Displaying: 1-19 of 19 documents

0.038 sec

1. Philosophy Today: Volume > 58 > Issue: 3
Giovanna Borradori The Markers of Deconstructive Citizenship: A Corrective to the Constructionist Approach to Justice
2. Philosophy Today: Volume > 58 > Issue: 3
Elaine Kelly There's a Promise Hidden in the Ruins of a Pure Ethics: Reviewing Anderson's "Ethics under Erasure"
3. Philosophy Today: Volume > 58 > Issue: 3
Jeffrey Bell Experiments in Thinking: An Assay of Smith's "Essays on Deleuze"
4. Philosophy Today: Volume > 59 > Issue: 3
Keri Walsh, Vasuki Nesiah, Emily Wilson, Stefani Engelstein, Olga Taxidou Book Discussion: Bonnie Honig, Antigone, Interrupted (Cambridge: Cambridge University Press, 2013)
5. Philosophy Today: Volume > 59 > Issue: 3
Evelyn Burg John Locke in the Twenty-First Century
6. Philosophy Today: Volume > 59 > Issue: 3
Oliver George Downing Surpassing Philosophical Antagonism?: A Critique of Tom Eyers's Post-Rationalism
7. Philosophy Today: Volume > 60 > Issue: 2
Mark Alznauer Secularizing Kenosis: Review of Sacrifice in the Post-Kantian Tradition: Perspectivism, Intersubjectivity, and Recognition, by Paolo Diego Bubbio
8. Philosophy Today: Volume > 60 > Issue: 2
Johannes Fritsche National Socialism, Anti-Semitism, and Philosophy in Heidegger and Scheler: On Peter Trawny’s Heidegger & the Myth of a Jewish World-Conspiracy
abstract | view |  rights & permissions
According to Trawny, Heidegger’s Black Notebooks show that he turned away from any National Socialism in 1938 and that his thinking could be “contaminated” by National Socialism and anti-Semitism only between 1931 and 1944/1945. However, in this paper it is argued that already in Being and Time (1927) Heidegger had made a case for National Socialism; that he discovered in 1938 the “true” National Socialism, and that Trawny’s main criterion regarding Heidegger’s anti-Semitism is false. Heidegger’s case is compared with Max Scheler, who, because of Hitler, turned from the right to the centre. In addition, alternatives to Trawny’s detailed interpretations of three of Heidegger’s anti-Semitic remarks are offered, it is shown that Trawny misconstrues Heidegger’s anti-Semitism, and the anti-Semitic aspects of Heidegger’s history of Being are presented.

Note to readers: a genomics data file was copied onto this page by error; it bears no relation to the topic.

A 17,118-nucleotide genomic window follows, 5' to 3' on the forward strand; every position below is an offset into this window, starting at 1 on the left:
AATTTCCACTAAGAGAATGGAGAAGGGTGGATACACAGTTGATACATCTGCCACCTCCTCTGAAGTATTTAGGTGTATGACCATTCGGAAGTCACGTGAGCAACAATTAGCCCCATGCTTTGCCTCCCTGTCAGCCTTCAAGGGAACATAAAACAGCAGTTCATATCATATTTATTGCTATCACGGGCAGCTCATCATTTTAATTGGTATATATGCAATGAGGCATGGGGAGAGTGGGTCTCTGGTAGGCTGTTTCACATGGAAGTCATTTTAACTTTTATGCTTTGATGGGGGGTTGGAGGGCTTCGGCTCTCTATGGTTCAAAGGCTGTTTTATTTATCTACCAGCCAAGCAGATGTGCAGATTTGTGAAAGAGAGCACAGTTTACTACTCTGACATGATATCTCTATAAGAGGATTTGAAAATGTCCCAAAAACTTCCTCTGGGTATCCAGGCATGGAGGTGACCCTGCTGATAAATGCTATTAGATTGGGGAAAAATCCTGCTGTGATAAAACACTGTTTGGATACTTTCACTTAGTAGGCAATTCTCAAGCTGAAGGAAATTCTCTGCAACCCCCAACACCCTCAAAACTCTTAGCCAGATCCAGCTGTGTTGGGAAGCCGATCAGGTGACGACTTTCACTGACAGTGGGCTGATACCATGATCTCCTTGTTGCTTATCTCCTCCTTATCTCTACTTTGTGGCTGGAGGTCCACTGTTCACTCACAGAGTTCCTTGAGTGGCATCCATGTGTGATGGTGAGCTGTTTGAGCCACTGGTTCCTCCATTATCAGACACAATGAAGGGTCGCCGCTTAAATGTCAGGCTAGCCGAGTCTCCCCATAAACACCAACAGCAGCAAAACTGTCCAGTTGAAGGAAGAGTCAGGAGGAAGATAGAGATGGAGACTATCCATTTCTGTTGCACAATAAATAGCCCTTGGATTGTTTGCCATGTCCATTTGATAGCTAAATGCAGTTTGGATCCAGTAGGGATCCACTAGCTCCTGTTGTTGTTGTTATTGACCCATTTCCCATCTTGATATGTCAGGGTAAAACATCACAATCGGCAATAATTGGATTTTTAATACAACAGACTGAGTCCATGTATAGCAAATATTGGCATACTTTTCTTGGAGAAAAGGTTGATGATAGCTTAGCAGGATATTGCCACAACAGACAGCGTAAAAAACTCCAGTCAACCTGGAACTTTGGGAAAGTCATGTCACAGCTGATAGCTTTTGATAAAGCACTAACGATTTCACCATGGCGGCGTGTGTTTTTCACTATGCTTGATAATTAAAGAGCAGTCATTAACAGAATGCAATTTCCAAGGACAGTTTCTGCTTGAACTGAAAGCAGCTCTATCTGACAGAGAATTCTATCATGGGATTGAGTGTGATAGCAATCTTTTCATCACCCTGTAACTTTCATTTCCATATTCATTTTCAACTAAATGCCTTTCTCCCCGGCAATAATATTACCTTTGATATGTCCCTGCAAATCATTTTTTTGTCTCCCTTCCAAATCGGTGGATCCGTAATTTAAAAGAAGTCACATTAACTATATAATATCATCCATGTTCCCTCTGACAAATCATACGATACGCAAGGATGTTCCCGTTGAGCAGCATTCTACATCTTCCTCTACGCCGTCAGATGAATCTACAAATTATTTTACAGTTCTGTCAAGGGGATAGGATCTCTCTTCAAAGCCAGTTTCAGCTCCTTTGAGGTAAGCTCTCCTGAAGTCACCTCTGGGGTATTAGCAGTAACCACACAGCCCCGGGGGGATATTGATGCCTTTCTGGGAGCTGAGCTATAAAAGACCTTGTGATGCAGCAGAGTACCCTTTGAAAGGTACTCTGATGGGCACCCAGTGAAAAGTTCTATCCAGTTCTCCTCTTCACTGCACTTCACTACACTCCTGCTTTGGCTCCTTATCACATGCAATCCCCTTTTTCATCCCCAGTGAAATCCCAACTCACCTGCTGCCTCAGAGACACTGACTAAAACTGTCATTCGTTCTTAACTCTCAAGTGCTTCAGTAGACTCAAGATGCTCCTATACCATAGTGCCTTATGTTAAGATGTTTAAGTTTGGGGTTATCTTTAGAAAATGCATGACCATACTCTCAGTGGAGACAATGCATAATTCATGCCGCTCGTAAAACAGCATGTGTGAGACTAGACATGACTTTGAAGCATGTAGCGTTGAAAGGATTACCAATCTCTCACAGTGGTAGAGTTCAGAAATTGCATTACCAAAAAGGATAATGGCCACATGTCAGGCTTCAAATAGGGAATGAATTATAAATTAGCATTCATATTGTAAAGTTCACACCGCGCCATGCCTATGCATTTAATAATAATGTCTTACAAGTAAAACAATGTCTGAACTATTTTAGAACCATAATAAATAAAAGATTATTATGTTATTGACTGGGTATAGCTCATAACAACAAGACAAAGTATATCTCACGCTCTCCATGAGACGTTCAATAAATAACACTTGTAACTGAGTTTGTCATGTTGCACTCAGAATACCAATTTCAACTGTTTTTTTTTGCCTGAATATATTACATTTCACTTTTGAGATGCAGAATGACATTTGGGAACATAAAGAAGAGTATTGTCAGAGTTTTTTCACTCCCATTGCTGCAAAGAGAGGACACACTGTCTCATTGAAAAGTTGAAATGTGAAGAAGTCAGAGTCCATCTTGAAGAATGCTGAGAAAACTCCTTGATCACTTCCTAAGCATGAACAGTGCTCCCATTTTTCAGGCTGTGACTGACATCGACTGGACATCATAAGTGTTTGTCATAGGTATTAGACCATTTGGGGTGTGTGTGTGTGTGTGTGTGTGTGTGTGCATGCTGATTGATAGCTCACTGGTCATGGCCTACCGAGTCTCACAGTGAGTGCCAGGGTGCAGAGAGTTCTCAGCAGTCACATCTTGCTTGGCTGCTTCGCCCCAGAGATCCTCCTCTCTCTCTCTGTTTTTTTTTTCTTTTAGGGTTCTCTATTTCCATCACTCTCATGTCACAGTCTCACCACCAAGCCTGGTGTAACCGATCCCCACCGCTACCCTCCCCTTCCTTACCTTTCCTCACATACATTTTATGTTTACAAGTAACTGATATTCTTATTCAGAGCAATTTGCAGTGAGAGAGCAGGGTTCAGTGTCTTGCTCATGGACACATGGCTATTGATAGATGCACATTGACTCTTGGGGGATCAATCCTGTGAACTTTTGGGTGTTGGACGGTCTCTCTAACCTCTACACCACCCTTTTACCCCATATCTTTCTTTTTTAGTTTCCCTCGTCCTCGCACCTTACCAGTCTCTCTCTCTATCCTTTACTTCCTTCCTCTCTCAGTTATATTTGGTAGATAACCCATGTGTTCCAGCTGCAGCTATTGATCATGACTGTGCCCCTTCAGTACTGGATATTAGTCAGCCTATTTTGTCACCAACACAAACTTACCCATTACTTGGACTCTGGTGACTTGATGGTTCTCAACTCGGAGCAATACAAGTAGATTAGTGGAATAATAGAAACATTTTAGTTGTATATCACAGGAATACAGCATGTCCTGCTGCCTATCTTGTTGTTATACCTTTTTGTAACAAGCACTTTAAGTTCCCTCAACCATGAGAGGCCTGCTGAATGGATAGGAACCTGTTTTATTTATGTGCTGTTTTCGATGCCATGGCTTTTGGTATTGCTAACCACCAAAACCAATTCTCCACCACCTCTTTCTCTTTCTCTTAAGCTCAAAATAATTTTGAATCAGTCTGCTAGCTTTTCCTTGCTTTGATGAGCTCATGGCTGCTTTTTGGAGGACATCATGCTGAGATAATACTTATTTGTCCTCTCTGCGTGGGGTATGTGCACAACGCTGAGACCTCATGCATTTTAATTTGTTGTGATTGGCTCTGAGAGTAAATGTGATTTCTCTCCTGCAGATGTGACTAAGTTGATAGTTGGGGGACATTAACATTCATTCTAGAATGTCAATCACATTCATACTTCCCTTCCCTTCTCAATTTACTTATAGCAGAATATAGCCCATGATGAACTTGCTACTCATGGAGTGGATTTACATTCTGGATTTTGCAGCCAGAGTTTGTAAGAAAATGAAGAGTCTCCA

9. Philosophy Today: Volume > 60 > Issue: 4
Will Johncock Richard Grusin, ed., The Nonhuman Turn; and Vicki Kirby, Quantum Anthropologies: Life at Large
10. Philosophy Today: Volume > 60 > Issue: 4
James Griffith Richard F. Hassing, Cartesian Psychophysics and the Whole Nature of Man: On Descartes’s Passions of the Soul
11. Philosophy Today: Volume > 60 > Issue: 4
Andrew Cooper Terry Eagleton, Hope without Optimism
12. Philosophy Today: Volume > 61 > Issue: 3
Daniel P. Pepe Richard A. Lee Jr., The Thought of Matter: Materialism, Conceptuality, and the Transcendence of Immanence
13. Philosophy Today: Volume > 62 > Issue: 4
Gregory P. Floyd Ryan Coyne, Heidegger’s Confessions: The Remains of Saint Augustine in Being and Time and Beyond
14. Philosophy Today: Volume > 62 > Issue: 2
Lucy Benjamin Adriana Cavarero, Inclinations: A Critique of Rectitude
15. Philosophy Today: Volume > 62 > Issue: 2
Pascal Massie Robert C. Scharff, How History Matters to Philosophy: Reconsidering Philosophy’s Past after Positivism
16. Philosophy Today: Volume > 62 > Issue: 2
Gabriel Serbu Patrick Hayes and Jan Wilm, eds., Beyond the Ancient Quarrel: Literature, Philosophy, and J. M. Coetzee
17. Philosophy Today: Volume > 63 > Issue: 1
Javier Burdman Judith Mohrmann, Affekt und Revolution: Politisches Handeln nach Arendt und Kant
18. Philosophy Today: Volume > 63 > Issue: 2
Shannon Sullivan Jeremy David Engels, The Art of Gratitude
19. Philosophy Today: Volume > 63 > Issue: 2
Khafiz Kerimov Andrew Cooper, The Tragedy of Philosophy: Kant’s Critique of Judgment and the Project of Aesthetics